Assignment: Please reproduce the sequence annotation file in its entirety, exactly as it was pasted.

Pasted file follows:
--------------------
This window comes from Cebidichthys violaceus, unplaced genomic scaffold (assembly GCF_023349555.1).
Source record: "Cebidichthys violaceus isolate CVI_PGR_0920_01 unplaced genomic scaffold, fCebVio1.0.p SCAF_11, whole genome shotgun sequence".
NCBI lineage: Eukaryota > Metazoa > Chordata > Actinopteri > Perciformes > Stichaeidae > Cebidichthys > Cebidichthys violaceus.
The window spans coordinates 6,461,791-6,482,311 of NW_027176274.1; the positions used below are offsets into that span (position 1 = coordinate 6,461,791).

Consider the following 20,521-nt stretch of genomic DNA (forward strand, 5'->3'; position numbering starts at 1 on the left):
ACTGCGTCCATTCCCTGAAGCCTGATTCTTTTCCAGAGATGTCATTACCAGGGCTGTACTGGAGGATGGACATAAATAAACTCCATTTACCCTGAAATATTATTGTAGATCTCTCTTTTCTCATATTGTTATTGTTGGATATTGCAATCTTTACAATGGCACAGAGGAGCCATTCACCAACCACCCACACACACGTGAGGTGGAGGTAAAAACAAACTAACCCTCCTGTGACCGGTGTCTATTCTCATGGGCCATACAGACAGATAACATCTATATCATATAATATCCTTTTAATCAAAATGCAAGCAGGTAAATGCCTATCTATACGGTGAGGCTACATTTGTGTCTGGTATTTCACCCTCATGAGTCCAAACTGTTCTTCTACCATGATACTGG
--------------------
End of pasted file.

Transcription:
This window comes from Cebidichthys violaceus, unplaced genomic scaffold (assembly GCF_023349555.1).
Source record: "Cebidichthys violaceus isolate CVI_PGR_0920_01 unplaced genomic scaffold, fCebVio1.0.p SCAF_11, whole genome shotgun sequence".
NCBI lineage: Eukaryota > Metazoa > Chordata > Actinopteri > Perciformes > Stichaeidae > Cebidichthys > Cebidichthys violaceus.
The window spans coordinates 6,461,791-6,482,311 of NW_027176274.1; the positions used below are offsets into that span (position 1 = coordinate 6,461,791).

Consider the following 20,521-nt stretch of genomic DNA (forward strand, 5'->3'; position numbering starts at 1 on the left):
ACTGCGTCCATTCCCTGAAGCCTGATTCTTTTCCAGAGATGTCATTACCAGGGCTGTACTGGAGGATGGACATAAATAAACTCCATTTACCCTGAAATATTATTGTAGATCTCTCTTTTCTCATATTGTTATTGTTGGATATTGCAATCTTTACAATGGCACAGAGGAGCCATTCACCAACCACCCACACACACGTGAGGTGGAGGTAAAAACAAACTAACCCTCCTGTGACCGGTGTCTATTCTCATGGGCCATACAGACAGATAACATCTATATCATATAATATCCTTTTAATCAAAATGCAAGCAGGTAAATGCCTATCTATACGGTGAGGCTACATTTGTGTCTGGTATTTCACCCTCATGAGTCCAAACTGTTCTTCTACCATGATACTGG